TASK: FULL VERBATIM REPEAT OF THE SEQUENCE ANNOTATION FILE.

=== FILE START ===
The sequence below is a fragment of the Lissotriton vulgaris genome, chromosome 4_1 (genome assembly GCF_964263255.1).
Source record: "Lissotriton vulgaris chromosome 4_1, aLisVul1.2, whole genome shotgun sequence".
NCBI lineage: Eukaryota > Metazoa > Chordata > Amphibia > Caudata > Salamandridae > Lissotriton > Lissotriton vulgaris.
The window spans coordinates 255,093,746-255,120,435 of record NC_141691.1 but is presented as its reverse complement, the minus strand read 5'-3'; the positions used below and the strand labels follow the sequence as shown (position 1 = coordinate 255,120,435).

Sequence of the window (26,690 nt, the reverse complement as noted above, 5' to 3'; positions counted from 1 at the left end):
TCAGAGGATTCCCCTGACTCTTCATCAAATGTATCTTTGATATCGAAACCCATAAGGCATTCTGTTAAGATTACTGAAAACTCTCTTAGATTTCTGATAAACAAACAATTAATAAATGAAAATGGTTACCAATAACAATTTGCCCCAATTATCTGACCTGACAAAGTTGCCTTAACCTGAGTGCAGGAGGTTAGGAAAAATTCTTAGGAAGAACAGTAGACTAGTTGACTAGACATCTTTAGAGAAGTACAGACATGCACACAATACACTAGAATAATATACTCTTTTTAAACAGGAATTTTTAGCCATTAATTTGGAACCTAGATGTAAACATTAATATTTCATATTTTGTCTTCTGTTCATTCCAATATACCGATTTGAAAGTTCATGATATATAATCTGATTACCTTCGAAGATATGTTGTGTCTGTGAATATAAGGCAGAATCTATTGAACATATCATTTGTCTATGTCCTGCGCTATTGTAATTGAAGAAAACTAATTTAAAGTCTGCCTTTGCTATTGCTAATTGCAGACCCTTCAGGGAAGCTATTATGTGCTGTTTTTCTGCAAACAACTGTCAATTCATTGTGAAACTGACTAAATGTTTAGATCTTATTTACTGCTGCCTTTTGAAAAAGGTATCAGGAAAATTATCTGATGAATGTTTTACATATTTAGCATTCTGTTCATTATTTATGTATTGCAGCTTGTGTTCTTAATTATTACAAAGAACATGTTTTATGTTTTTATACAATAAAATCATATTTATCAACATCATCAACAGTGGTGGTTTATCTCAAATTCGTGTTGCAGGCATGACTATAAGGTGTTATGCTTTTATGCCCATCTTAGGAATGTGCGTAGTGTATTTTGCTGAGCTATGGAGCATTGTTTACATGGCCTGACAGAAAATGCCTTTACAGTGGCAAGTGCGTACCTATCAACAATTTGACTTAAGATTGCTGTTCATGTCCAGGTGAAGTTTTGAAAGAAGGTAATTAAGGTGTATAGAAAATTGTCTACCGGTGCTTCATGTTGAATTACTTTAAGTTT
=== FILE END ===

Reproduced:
The sequence below is a fragment of the Lissotriton vulgaris genome, chromosome 4_1 (genome assembly GCF_964263255.1).
Source record: "Lissotriton vulgaris chromosome 4_1, aLisVul1.2, whole genome shotgun sequence".
NCBI lineage: Eukaryota > Metazoa > Chordata > Amphibia > Caudata > Salamandridae > Lissotriton > Lissotriton vulgaris.
The window spans coordinates 255,093,746-255,120,435 of record NC_141691.1 but is presented as its reverse complement, the minus strand read 5'-3'; the positions used below and the strand labels follow the sequence as shown (position 1 = coordinate 255,120,435).

Sequence of the window (26,690 nt, the reverse complement as noted above, 5' to 3'; positions counted from 1 at the left end):
TCAGAGGATTCCCCTGACTCTTCATCAAATGTATCTTTGATATCGAAACCCATAAGGCATTCTGTTAAGATTACTGAAAACTCTCTTAGATTTCTGATAAACAAACAATTAATAAATGAAAATGGTTACCAATAACAATTTGCCCCAATTATCTGACCTGACAAAGTTGCCTTAACCTGAGTGCAGGAGGTTAGGAAAAATTCTTAGGAAGAACAGTAGACTAGTTGACTAGACATCTTTAGAGAAGTACAGACATGCACACAATACACTAGAATAATATACTCTTTTTAAACAGGAATTTTTAGCCATTAATTTGGAACCTAGATGTAAACATTAATATTTCATATTTTGTCTTCTGTTCATTCCAATATACCGATTTGAAAGTTCATGATATATAATCTGATTACCTTCGAAGATATGTTGTGTCTGTGAATATAAGGCAGAATCTATTGAACATATCATTTGTCTATGTCCTGCGCTATTGTAATTGAAGAAAACTAATTTAAAGTCTGCCTTTGCTATTGCTAATTGCAGACCCTTCAGGGAAGCTATTATGTGCTGTTTTTCTGCAAACAACTGTCAATTCATTGTGAAACTGACTAAATGTTTAGATCTTATTTACTGCTGCCTTTTGAAAAAGGTATCAGGAAAATTATCTGATGAATGTTTTACATATTTAGCATTCTGTTCATTATTTATGTATTGCAGCTTGTGTTCTTAATTATTACAAAGAACATGTTTTATGTTTTTATACAATAAAATCATATTTATCAACATCATCAACAGTGGTGGTTTATCTCAAATTCGTGTTGCAGGCATGACTATAAGGTGTTATGCTTTTATGCCCATCTTAGGAATGTGCGTAGTGTATTTTGCTGAGCTATGGAGCATTGTTTACATGGCCTGACAGAAAATGCCTTTACAGTGGCAAGTGCGTACCTATCAACAATTTGACTTAAGATTGCTGTTCATGTCCAGGTGAAGTTTTGAAAGAAGGTAATTAAGGTGTATAGAAAATTGTCTACCGGTGCTTCATGTTGAATTACTTTAAGTTT